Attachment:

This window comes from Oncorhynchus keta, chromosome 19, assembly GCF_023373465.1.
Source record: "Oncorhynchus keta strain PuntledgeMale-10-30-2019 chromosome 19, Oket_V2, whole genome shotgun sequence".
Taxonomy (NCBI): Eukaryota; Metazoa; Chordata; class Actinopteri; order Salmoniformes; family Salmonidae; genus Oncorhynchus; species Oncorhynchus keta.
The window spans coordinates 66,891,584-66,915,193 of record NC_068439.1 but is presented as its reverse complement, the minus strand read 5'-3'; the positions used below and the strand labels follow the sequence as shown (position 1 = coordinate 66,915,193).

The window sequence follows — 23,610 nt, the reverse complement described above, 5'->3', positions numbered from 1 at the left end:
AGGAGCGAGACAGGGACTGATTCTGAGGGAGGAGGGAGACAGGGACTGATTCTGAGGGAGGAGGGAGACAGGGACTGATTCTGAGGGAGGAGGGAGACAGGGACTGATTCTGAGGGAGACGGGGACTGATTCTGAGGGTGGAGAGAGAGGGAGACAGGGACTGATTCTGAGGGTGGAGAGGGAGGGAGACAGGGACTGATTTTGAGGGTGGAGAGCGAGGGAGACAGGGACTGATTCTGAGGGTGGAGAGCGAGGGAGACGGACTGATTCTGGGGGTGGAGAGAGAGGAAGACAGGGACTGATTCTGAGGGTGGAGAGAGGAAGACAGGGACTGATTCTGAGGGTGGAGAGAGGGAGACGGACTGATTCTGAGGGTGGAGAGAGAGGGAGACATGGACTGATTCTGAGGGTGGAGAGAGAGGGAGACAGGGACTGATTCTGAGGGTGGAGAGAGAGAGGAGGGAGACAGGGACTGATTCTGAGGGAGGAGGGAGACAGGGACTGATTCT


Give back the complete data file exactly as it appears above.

This window comes from Oncorhynchus keta, chromosome 19, assembly GCF_023373465.1.
Source record: "Oncorhynchus keta strain PuntledgeMale-10-30-2019 chromosome 19, Oket_V2, whole genome shotgun sequence".
Taxonomy (NCBI): Eukaryota; Metazoa; Chordata; class Actinopteri; order Salmoniformes; family Salmonidae; genus Oncorhynchus; species Oncorhynchus keta.
The window spans coordinates 66,891,584-66,915,193 of record NC_068439.1 but is presented as its reverse complement, the minus strand read 5'-3'; the positions used below and the strand labels follow the sequence as shown (position 1 = coordinate 66,915,193).

The window sequence follows — 23,610 nt, the reverse complement described above, 5'->3', positions numbered from 1 at the left end:
AGGAGCGAGACAGGGACTGATTCTGAGGGAGGAGGGAGACAGGGACTGATTCTGAGGGAGGAGGGAGACAGGGACTGATTCTGAGGGAGGAGGGAGACAGGGACTGATTCTGAGGGAGACGGGGACTGATTCTGAGGGTGGAGAGAGAGGGAGACAGGGACTGATTCTGAGGGTGGAGAGGGAGGGAGACAGGGACTGATTTTGAGGGTGGAGAGCGAGGGAGACAGGGACTGATTCTGAGGGTGGAGAGCGAGGGAGACGGACTGATTCTGGGGGTGGAGAGAGAGGAAGACAGGGACTGATTCTGAGGGTGGAGAGAGGAAGACAGGGACTGATTCTGAGGGTGGAGAGAGGGAGACGGACTGATTCTGAGGGTGGAGAGAGAGGGAGACATGGACTGATTCTGAGGGTGGAGAGAGAGGGAGACAGGGACTGATTCTGAGGGTGGAGAGAGAGAGGAGGGAGACAGGGACTGATTCTGAGGGAGGAGGGAGACAGGGACTGATTCT